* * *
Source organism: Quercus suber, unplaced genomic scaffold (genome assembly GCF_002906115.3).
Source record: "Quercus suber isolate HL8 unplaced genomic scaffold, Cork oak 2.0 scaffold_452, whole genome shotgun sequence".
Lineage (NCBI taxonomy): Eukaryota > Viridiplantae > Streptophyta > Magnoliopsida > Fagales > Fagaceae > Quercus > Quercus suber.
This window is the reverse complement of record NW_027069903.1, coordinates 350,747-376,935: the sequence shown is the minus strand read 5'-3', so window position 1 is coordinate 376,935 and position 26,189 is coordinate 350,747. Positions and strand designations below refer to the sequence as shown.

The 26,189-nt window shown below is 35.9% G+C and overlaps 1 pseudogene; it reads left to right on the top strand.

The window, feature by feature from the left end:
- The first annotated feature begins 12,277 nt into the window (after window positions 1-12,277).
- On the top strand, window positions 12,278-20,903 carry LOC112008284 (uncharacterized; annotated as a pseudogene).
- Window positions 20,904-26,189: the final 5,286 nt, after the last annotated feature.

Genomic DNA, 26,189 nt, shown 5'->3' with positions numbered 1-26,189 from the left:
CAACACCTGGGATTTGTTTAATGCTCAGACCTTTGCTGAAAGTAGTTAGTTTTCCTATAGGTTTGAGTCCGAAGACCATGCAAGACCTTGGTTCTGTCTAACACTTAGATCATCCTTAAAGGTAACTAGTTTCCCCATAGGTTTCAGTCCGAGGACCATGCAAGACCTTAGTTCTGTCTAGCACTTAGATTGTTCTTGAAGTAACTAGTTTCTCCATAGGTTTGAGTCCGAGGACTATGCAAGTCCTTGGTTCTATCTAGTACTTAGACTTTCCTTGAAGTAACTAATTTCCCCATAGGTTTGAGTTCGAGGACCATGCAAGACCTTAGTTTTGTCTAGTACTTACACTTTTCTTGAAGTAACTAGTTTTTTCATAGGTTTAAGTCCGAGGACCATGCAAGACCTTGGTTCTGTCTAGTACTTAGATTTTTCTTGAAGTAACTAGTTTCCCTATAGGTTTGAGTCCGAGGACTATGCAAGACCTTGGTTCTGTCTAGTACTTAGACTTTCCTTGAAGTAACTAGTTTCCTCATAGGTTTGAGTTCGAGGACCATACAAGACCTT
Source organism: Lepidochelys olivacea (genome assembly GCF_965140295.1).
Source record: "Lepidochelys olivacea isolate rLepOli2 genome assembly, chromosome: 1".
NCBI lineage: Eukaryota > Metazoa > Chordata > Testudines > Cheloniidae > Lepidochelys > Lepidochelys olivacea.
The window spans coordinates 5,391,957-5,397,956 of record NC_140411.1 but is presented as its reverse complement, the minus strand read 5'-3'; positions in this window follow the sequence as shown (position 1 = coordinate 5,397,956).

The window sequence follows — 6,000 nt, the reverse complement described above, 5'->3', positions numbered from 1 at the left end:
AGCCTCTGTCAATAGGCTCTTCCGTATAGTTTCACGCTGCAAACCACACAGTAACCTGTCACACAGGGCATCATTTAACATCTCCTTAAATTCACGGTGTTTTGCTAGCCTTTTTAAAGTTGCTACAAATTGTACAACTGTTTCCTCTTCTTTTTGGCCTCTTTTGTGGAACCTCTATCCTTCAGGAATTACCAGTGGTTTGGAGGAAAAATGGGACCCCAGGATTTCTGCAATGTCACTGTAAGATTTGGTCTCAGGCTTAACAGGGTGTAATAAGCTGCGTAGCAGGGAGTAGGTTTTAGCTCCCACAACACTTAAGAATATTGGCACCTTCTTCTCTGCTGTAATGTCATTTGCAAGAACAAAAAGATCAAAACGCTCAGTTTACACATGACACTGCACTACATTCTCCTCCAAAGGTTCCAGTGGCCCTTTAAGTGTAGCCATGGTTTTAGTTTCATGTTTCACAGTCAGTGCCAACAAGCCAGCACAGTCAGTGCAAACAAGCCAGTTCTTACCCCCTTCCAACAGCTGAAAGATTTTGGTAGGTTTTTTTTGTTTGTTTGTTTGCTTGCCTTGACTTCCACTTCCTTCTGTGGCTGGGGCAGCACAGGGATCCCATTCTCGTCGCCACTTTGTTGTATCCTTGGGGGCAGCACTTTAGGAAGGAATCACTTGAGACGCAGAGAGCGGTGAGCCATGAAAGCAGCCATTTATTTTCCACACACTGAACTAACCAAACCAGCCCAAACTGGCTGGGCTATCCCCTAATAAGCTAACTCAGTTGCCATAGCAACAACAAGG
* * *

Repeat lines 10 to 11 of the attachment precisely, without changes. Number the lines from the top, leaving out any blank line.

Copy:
Genomic DNA, 26,189 nt, shown 5'->3' with positions numbered 1-26,189 from the left:
CAACACCTGGGATTTGTTTAATGCTCAGACCTTTGCTGAAAGTAGTTAGTTTTCCTATAGGTTTGAGTCCGAAGACCATGCAAGACCTTGGTTCTGTCTAACACTTAGATCATCCTTAAAGGTAACTAGTTTCCCCATAGGTTTCAGTCCGAGGACCATGCAAGACCTTAGTTCTGTCTAGCACTTAGATTGTTCTTGAAGTAACTAGTTTCTCCATAGGTTTGAGTCCGAGGACTATGCAAGTCCTTGGTTCTATCTAGTACTTAGACTTTCCTTGAAGTAACTAATTTCCCCATAGGTTTGAGTTCGAGGACCATGCAAGACCTTAGTTTTGTCTAGTACTTACACTTTTCTTGAAGTAACTAGTTTTTTCATAGGTTTAAGTCCGAGGACCATGCAAGACCTTGGTTCTGTCTAGTACTTAGATTTTTCTTGAAGTAACTAGTTTCCCTATAGGTTTGAGTCCGAGGACTATGCAAGACCTTGGTTCTGTCTAGTACTTAGACTTTCCTTGAAGTAACTAGTTTCCTCATAGGTTTGAGTTCGAGGACCATACAAGACCTT